Addressing Your Flexibility and Strength

April 29, 2021
Golfing and Strength
As with any sport or activity, time away from the golf course during the offseason can lead to both decreased conditioning and performance in the new season.

“Golf requires a degree of flexibility and strength in a manner that is different from typical daily functioning,” says Brian Taber, a physical therapist and director of physical rehabilitation at Middlesex Health.

If you did not have the opportunity to play golf during the winter season, or if you do not already have a regular strength and flexibility routine, don’t worry. It’s never too late to start a strength or stretching program.

Stretching can improve your flexibility, which is important to maintain year-round. Flexibility is essential in golf and can help improve your golf swing and reduce injury.

Developing a strength program can also improve your game. Your strength when playing golf comes from all over your body, including your core.

“You may think of golf as an upper body sport, but the truth is your core and lower body strength is just as important as your upper body strength,” Taber says. “Core strength can often be what helps to push your game to the next level.”

The core is responsible for much of your body’s stability. Even with strong arms and legs, Taber says you still need a strong core.

With any sport, including golf, strengthening your muscles in the way that they are used when you play the sport will have greater benefits than general strength training. That being said, Taber says the importance of overall fitness should not be overlooked. For golf, overall fitness does not mean the same thing as it does for a runner or even a tennis player.

What to do to improve overall fitness

When it comes to overall fitness, you should prepare for a long duration golf game. Since the cardiovascular demands of golf are lower than some other sports, taking regular brisk walks will help get — and keep — you in shape.

Since golf courses vary in terrain — from flat ground to rolling hills, your walk should include the same. Start at a comfortable pace and increase your intensity and duration when you feel able.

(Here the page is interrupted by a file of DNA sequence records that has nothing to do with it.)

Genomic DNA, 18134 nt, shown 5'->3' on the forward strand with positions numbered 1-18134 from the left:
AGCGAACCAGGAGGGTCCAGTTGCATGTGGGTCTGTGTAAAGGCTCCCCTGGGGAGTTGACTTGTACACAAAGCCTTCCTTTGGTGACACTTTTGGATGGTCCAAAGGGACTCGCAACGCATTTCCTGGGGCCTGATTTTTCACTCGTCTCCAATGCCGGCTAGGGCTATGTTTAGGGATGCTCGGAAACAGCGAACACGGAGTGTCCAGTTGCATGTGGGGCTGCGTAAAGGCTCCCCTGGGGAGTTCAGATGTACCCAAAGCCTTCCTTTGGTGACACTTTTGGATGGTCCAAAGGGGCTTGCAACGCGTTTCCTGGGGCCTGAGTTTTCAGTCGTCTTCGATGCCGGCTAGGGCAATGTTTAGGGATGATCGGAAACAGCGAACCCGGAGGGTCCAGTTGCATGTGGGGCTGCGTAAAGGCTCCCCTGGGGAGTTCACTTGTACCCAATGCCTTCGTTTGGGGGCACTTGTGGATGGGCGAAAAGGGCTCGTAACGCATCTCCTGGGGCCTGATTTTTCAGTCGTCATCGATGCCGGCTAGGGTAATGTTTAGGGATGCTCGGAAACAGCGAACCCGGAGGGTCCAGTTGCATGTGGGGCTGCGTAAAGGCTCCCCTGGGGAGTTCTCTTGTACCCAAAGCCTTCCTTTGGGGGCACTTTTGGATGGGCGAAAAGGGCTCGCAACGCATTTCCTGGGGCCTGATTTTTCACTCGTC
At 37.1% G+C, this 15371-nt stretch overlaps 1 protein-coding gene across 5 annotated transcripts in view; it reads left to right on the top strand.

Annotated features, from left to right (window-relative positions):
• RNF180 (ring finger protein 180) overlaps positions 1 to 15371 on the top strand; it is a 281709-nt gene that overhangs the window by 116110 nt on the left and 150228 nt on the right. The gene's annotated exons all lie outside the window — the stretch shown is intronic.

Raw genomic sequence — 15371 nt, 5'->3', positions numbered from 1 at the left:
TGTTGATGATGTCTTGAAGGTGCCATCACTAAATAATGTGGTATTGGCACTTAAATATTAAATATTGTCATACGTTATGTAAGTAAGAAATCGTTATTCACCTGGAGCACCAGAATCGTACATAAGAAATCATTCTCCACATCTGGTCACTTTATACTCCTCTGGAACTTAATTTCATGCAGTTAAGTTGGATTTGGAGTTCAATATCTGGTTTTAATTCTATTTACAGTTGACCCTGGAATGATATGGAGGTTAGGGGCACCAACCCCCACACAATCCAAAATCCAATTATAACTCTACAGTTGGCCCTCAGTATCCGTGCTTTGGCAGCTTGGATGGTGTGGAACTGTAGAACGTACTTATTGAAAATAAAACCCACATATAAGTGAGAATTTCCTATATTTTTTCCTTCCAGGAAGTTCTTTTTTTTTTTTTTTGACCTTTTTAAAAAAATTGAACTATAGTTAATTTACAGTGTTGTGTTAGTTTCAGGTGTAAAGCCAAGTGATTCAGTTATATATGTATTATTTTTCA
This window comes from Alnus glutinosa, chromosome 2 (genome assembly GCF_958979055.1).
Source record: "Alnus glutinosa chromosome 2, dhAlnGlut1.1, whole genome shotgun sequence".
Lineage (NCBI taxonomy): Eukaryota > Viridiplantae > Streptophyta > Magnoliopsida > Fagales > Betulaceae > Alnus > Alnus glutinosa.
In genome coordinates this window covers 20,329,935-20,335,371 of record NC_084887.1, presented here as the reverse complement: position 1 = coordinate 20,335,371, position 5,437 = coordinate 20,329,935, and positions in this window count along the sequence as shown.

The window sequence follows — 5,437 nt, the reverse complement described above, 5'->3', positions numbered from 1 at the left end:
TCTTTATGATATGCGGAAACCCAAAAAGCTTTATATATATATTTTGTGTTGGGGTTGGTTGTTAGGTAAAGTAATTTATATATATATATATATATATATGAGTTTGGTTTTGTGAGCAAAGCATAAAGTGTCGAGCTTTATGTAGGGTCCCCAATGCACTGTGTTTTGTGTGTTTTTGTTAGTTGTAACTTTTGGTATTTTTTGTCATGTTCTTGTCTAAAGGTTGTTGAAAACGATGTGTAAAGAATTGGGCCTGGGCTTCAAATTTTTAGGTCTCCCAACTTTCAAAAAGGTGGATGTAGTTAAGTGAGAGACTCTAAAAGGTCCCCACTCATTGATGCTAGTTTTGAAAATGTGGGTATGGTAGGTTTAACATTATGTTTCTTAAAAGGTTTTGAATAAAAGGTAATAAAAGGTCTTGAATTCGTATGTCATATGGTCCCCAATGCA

What to do to improve strength

A full body strength program will impact your golf game the most. A routine like this does not have to be overly extensive or time consuming, and you can often develop a routine that you can do right in your own home with little or no equipment.

Remember to allow time for rest in between strength workouts. Consider having non-workout days, or alternate what exercises you do each day. For example, Mondays, Wednesdays, and Fridays, focus on strengthening your core. On Tuesdays and Thursdays, focus on your upper and lower body exercises.


If you are new to exercising, you may experience some muscle soreness as you begin, or increase, your workout. If you are starting an exercise program, it is important to talk with your medical provider, or a physical or occupational therapist.

Also, please note that exercising should not cause any lasting pain or discomfort. If you do experience pain, especially pain that remains after you’ve stopped exercising, you should stop exercising until you can talk to your medical provider or physical therapist.

Exercises to try

Bird Dog
Targets your shoulder, hip and core

Bird Dog









  • Start kneeling on all fours.
  • Reach your opposite arm and leg away from your body while keeping your core muscles engaged.
  • Make sure to reach rather than lift, working to keep your back straight and level.

Plank + Side Plank
Targets your core










  • Position yourself on the floor so that you are balancing your body on your forearms and your toes.
  • Tighten your abdominal muscles and bring your body off the floor so your back is straight.
  • Hold this position while maintaining tight abdominal muscles.
  • Repeat facing both to the left and right.
Side Plank









Bird Dip (otherwise known as Hip Hinge)

Targets your core, hip and balance

  • Balance on one foot with your knee slightly bent.
  • Slowly lower yourself forward bending at the hips.
  • Keep your abdominal muscles tight and your back straight.
  • Once you reach forward to knee height, slowly return to the standing position.


Featured Provider

Brian Taber, PT, MSPT, DPT, cert MDT

Brian Taber, PT, MSPT, DPT, cert MDT


  • Middletown, CT

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